“No. I don’t understand it. The words are too big.” He said it as if it was the fault of the words for being difficult to get along with. “And the ideas are too complicated.” Although Gabriel spoke dismissively because he wasn’t exactly thrilled about Amira’s new life direction, there was some truth in what he said about the book. Amira looked at her manuscript as one would look at a family member when incriminating information about them has been blurted out by another family member.
On the Line
A few weeks had passed of Gabriel living in Waldmeer. He had crossed paths with numerous people that he hadn’t seen for quite some time. This morning, he was standing behind Farkas on the line for bread at the bakers. They nodded to each other as men do. Ide and the baby had softened Farkas. He was more settled, although, settled and Farkas were not words that easily went together.
“You at Amira’s while she is in the States?” asked Farkas.
“Yep,” was the extent of Gabriel’s reply. Having second thoughts, Gabriel decided to pursue the conversation further. “What do you think about Amira’s book contract?”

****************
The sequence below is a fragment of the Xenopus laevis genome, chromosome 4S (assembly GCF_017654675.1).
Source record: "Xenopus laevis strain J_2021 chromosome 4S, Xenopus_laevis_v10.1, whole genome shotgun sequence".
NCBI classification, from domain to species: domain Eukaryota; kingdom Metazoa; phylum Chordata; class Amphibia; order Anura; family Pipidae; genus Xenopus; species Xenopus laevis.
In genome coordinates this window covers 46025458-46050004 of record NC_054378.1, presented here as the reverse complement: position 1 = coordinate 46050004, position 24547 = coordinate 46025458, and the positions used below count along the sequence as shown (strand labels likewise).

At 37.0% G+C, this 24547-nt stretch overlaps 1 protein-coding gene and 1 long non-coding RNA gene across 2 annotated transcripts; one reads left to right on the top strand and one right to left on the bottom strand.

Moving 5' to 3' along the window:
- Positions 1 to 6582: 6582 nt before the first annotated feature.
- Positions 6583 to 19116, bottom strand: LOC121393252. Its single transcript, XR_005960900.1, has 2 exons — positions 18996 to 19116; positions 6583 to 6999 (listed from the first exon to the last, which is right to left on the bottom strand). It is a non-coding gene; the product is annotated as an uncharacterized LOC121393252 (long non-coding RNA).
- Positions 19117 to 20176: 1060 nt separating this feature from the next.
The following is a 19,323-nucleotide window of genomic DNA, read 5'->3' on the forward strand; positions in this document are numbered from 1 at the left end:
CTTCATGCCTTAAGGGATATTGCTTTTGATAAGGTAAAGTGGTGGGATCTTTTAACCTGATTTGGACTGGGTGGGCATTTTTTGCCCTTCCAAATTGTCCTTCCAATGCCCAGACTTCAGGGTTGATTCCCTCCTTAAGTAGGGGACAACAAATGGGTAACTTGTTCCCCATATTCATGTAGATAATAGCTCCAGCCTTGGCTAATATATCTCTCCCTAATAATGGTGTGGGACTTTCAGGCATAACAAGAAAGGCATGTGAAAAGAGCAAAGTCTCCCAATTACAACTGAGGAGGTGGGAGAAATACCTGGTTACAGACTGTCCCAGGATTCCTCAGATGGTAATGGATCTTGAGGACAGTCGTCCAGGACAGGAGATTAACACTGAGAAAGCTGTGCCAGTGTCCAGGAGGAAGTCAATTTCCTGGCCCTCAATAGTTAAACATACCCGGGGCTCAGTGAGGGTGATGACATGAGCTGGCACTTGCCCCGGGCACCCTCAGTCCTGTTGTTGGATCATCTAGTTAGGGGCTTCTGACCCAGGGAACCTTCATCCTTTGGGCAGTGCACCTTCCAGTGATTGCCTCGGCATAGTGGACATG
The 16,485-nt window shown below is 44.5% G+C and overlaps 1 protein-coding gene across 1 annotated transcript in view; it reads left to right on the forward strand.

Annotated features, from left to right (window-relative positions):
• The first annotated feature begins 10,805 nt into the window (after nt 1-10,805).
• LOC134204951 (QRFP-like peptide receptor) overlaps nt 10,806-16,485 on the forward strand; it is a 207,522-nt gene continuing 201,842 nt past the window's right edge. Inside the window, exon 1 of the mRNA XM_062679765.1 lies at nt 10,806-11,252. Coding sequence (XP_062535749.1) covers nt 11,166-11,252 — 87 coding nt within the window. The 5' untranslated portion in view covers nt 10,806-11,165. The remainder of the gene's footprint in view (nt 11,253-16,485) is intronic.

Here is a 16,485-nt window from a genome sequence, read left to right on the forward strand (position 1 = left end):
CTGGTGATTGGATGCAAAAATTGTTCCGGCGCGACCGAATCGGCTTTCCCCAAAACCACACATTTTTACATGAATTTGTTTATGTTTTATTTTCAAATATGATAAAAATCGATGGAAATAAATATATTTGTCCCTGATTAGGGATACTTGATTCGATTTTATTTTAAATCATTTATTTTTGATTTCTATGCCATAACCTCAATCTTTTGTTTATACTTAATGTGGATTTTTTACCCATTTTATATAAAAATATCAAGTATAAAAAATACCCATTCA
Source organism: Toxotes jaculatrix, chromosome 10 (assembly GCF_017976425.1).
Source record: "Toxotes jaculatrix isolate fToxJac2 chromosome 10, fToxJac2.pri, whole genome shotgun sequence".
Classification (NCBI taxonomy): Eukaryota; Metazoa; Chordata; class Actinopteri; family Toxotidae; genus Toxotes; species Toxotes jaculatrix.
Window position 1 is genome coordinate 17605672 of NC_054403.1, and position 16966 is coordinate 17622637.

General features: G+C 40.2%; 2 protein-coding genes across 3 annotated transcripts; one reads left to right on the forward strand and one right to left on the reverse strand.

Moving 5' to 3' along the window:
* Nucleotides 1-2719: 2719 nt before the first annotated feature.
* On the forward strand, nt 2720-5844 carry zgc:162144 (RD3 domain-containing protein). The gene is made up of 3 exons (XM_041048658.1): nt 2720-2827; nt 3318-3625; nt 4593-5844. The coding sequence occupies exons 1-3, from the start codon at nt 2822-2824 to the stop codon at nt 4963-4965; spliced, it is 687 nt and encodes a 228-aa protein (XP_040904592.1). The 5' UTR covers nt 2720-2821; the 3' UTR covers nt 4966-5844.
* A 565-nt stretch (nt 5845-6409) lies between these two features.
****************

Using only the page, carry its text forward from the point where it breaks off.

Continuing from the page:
Farkas looked surprised that his opinion was being sought and then answered, “She was, always, going to do well.”
“Yeah?” said Gabriel.
“I have known her for a long time,” said Farkas.
“How long?” asked Gabriel realising that he had no idea how Farkas and Amira first met.
Farkas paused, “Longer than I can remember.”
Thinking that wasn’t a very informative answer, Gabriel said, “I remember you knew her already when I first met her at Waldmeer Corner Store and Cafe.”
“Back then she was just a girl,” said Farkas. “Not anymore.” Farkas smiled and continued, “You have to be brave to take her on now.” Gabriel didn’t know how much of that was a joke. “I’m brave. Not that brave,” said Farkas. Gabriel still didn’t know.
“I don’t think so,” said Gabriel.